Defining Engagement: Japan and Global Contexts, 1640–1868 (review)

Defining Engagement: Japan and Global Contexts, 1640–1868 (review) Review Section Defining Engagement: Japan and Global Contexts, 1640­1868. By Robert I. Hellyer. Harvard University Asia Center, Cambridge, Mass., 2009. xvi, 281 pages. $39.95. Reviewed by Mark Ravina Emory University This book is a welcome contribution to the growing literature on trade and diplomacy in early modern East Asia. Hellyer's research builds on the wellknown work of Arano Yasunori and Ronald Toby from the 1980s. They demonstrated that, contrary to the then-dominant interpretation, the shogunate did not establish a comprehensive isolationist policy (sakoku) in the 1630s. Rather, the "closed country" edicts of the early 1600s focused narrowly on specific problems, such as the danger of Christianity. The term sakoku itself did not appear until the 1800s, and before then the shogunate did not proscribe foreign contacts but sought to shape those contacts so as to enhance shogunal prestige and legitimacy. Once radical, the Arano-Toby thesis has become established wisdom and Hellyer refines it, adding his own insights. Hellyer looks at early modern trade and diplomacy from the perspective of two domains: Tsushima and Satsuma. He demonstrates elegantly that both domains chafed under shogunal oversight and deceived the Edo government in order to advance their local interests. The result http://www.deepdyve.com/assets/images/DeepDyve-Logo-lg.png The Journal of Japanese Studies Society for Japanese Studies

Defining Engagement: Japan and Global Contexts, 1640–1868 (review)

The Journal of Japanese Studies, Volume 38 (2) – Jul 14, 2012

Loading next page...
 
/lp/society-for-japanese-studies/defining-engagement-japan-and-global-contexts-1640-1868-review-fTnlBUTiH8
Publisher
Society for Japanese Studies
Copyright
Copyright © Society for Japanese Studies.
ISSN
1549-4721
Publisher site
See Article on Publisher Site

Abstract

Review Section Defining Engagement: Japan and Global Contexts, 1640­1868. By Robert I. Hellyer. Harvard University Asia Center, Cambridge, Mass., 2009. xvi, 281 pages. $39.95. Reviewed by Mark Ravina Emory University This book is a welcome contribution to the growing literature on trade and diplomacy in early modern East Asia. Hellyer's research builds on the wellknown work of Arano Yasunori and Ronald Toby from the 1980s. They demonstrated that, contrary to the then-dominant interpretation, the shogunate did not establish a comprehensive isolationist policy (sakoku) in the 1630s. Rather, the "closed country" edicts of the early 1600s focused narrowly on specific problems, such as the danger of Christianity. The term sakoku itself did not appear until the 1800s, and before then the shogunate did not proscribe foreign contacts but sought to shape those contacts so as to enhance shogunal prestige and legitimacy. Once radical, the Arano-Toby thesis has become established wisdom and Hellyer refines it, adding his own insights. Hellyer looks at early modern trade and diplomacy from the perspective of two domains: Tsushima and Satsuma. He demonstrates elegantly that both domains chafed under shogunal oversight and deceived the Edo government in order to advance their local interests. The result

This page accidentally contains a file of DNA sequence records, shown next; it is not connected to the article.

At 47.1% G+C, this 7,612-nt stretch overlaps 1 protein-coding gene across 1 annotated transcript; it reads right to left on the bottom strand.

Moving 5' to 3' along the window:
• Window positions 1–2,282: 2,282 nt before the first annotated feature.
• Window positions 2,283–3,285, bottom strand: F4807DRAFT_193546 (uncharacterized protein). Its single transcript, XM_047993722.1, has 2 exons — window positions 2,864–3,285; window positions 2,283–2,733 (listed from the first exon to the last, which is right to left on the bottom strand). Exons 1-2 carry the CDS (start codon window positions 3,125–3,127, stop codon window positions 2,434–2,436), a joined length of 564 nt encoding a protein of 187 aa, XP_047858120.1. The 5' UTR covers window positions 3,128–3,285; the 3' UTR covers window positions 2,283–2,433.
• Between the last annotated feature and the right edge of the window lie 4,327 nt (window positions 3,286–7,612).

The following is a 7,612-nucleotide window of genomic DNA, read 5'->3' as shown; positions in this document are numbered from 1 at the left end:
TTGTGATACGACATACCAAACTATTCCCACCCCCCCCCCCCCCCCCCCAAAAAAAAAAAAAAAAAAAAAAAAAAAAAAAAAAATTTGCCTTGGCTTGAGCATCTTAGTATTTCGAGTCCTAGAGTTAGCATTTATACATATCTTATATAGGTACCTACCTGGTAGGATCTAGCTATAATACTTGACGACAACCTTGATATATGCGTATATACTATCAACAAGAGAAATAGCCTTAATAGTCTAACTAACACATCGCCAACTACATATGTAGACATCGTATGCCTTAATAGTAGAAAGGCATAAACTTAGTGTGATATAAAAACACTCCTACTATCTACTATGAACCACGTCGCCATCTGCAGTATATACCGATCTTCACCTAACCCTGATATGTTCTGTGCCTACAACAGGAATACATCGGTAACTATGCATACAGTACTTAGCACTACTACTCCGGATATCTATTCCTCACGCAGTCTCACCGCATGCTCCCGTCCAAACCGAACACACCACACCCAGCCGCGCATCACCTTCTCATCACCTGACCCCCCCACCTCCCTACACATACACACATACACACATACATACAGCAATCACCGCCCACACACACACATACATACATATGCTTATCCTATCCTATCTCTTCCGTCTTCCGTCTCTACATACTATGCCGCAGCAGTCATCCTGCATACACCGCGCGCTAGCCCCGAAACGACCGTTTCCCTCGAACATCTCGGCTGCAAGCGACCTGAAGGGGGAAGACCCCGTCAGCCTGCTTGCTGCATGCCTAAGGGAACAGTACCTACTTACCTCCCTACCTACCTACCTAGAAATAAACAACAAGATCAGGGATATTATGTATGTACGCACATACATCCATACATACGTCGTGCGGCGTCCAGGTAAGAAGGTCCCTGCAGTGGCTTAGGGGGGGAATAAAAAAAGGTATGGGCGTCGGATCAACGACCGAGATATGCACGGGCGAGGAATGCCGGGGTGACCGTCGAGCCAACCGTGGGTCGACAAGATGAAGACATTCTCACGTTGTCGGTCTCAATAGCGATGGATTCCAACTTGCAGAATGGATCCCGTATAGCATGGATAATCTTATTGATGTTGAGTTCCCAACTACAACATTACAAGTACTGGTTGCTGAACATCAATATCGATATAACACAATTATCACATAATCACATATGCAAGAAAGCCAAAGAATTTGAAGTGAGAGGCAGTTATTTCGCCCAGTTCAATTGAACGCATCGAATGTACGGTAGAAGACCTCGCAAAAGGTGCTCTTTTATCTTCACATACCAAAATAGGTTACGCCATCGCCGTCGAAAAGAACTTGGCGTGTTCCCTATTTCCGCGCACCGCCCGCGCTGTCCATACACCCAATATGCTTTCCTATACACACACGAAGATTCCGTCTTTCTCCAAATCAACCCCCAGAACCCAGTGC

Journal

The Journal of Japanese StudiesSociety for Japanese Studies

Published: Jul 14, 2012

There are no references for this article.

You’re reading a free preview. Subscribe to read the entire article.


DeepDyve is your
personal research library

It’s your single place to instantly
discover and read the research
that matters to you.

Enjoy affordable access to
over 18 million articles from more than
15,000 peer-reviewed journals.

All for just $49/month

Explore the DeepDyve Library

Search

Query the DeepDyve database, plus search all of PubMed and Google Scholar seamlessly

Organize

Save any article or search result from DeepDyve, PubMed, and Google Scholar... all in one place.

Access

Get unlimited, online access to over 18 million full-text articles from more than 15,000 scientific journals.

Your journals are on DeepDyve

Read from thousands of the leading scholarly journals from SpringerNature, Elsevier, Wiley-Blackwell, Oxford University Press and more.

All the latest content is available, no embargo periods.

See the journals in your area

DeepDyve

Freelancer

DeepDyve

Pro

Price

FREE

$49/month
$360/year

Save searches from
Google Scholar,
PubMed

Create folders to
organize your research

Export folders, citations

Read DeepDyve articles

Abstract access only

Unlimited access to over
18 million full-text articles

Print

20 pages / month

PDF Discount

20% off